Much more than a biography, this book is an investigation of the role played by music publishers during much of the twentieth century. Joe Davis was not a music "great" but he was one of those individuals who enabled "greats" to emerge. A musician, manager, and publisher, his long career reveals much about the nature of the music industry and offers insight into how the industry changed from the 1920s to the 1970s. By the summer of 1924, when Davis was handling the "Race talent" for Ajax records, he had already worked in the music business for most of a decade and there was more than five decades of musical career ahead of him. The fact that his fascinating life has gone so long under-appreciated is remedied by the publication of Never Sell A Copyright.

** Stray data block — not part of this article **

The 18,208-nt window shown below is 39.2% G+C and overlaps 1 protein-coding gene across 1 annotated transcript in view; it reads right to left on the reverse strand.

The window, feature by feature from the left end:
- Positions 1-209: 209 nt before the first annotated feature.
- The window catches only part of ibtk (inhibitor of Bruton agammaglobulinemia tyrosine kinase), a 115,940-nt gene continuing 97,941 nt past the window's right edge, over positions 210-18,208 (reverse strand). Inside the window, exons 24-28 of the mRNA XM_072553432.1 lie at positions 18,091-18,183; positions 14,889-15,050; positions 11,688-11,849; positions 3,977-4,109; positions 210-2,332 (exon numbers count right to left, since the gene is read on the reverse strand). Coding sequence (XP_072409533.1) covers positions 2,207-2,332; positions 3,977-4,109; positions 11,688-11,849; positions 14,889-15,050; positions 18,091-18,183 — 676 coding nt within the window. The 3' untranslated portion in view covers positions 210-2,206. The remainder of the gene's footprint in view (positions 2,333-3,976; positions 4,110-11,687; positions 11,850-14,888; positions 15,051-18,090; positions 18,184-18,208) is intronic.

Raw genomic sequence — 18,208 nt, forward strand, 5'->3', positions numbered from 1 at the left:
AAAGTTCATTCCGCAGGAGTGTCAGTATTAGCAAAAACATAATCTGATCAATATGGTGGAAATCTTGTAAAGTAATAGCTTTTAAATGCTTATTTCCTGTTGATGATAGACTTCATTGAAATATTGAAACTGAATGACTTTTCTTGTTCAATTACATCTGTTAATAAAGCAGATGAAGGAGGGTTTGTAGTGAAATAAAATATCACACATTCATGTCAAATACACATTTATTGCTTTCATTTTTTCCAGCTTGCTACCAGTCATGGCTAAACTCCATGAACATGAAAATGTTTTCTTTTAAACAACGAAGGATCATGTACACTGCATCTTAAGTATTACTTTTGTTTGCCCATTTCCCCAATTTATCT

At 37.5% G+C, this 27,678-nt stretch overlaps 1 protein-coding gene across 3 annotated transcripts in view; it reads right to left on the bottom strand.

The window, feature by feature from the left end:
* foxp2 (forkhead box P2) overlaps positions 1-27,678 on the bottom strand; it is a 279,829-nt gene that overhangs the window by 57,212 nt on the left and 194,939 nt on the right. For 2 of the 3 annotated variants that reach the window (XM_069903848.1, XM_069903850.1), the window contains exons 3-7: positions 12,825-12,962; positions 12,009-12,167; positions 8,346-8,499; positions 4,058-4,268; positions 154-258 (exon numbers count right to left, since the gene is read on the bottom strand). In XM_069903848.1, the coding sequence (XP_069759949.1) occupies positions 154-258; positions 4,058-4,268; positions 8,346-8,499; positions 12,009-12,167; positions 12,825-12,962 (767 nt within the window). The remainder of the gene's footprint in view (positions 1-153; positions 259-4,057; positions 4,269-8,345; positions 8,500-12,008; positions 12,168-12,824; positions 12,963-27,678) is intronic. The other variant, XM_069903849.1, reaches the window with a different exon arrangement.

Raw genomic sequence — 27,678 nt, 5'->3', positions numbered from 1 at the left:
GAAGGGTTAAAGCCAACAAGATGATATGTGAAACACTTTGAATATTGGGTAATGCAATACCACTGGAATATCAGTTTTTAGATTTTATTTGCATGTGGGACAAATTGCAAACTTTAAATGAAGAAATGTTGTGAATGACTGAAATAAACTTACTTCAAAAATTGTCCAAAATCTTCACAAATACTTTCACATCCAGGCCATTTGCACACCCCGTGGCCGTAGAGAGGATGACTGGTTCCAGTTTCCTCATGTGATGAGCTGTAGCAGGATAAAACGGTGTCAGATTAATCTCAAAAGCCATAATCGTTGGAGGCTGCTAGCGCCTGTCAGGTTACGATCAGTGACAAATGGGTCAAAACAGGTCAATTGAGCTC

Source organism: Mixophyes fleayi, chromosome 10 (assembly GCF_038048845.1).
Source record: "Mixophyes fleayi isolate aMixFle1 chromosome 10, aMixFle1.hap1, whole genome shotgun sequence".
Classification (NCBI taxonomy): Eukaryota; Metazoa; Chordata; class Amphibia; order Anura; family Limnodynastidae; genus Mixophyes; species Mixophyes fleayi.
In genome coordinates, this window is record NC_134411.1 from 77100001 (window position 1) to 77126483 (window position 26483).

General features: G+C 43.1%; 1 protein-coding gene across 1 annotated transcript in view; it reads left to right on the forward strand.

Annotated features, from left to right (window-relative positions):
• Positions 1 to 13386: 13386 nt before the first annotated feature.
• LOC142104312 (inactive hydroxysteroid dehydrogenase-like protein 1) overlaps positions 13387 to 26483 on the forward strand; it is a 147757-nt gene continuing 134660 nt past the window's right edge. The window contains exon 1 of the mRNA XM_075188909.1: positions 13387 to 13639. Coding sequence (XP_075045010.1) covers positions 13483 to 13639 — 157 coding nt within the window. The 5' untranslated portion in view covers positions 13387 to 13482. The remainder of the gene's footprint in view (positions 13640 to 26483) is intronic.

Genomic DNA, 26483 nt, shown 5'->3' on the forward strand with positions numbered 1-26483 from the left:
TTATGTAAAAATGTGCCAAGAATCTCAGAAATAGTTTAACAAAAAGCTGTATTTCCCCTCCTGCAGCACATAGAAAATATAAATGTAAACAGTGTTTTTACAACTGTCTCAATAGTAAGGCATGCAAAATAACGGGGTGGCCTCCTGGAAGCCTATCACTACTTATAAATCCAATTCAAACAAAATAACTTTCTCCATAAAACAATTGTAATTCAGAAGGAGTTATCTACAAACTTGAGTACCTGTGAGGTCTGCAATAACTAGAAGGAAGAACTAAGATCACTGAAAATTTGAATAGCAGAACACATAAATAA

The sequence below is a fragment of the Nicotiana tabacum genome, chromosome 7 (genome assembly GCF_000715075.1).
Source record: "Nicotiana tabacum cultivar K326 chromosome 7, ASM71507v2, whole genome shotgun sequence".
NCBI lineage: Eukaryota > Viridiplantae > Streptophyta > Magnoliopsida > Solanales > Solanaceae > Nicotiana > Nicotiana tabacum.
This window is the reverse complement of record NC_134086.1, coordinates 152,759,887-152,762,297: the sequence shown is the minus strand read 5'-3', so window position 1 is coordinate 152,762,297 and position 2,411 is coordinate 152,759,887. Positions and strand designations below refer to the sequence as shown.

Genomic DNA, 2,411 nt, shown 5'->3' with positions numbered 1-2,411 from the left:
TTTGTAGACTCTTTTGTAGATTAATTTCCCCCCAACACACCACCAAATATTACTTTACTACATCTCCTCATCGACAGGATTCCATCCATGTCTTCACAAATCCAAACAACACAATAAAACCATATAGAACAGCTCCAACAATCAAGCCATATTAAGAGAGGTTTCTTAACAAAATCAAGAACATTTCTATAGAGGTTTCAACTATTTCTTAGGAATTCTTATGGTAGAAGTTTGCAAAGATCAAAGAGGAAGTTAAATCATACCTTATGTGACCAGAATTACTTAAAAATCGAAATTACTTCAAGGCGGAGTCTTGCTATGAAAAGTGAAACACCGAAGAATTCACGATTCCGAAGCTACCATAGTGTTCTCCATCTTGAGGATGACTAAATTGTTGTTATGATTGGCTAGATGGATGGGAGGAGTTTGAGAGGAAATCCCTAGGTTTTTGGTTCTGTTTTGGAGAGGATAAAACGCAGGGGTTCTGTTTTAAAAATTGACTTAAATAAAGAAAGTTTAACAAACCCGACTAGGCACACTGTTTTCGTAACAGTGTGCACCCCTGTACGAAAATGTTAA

Originally published in England, in 1990, Never Sell a Copyright: Joe Davis and His Role in the New York Music Scene, 1916-1978 was never released in the United States and available in a very limited print run in England. The author, noted blues scholar and folklorist Bruce Bastin, has worked with fellow music scholar Kip Lornell to completely update, condense, and improve the book for this first-ever American edition.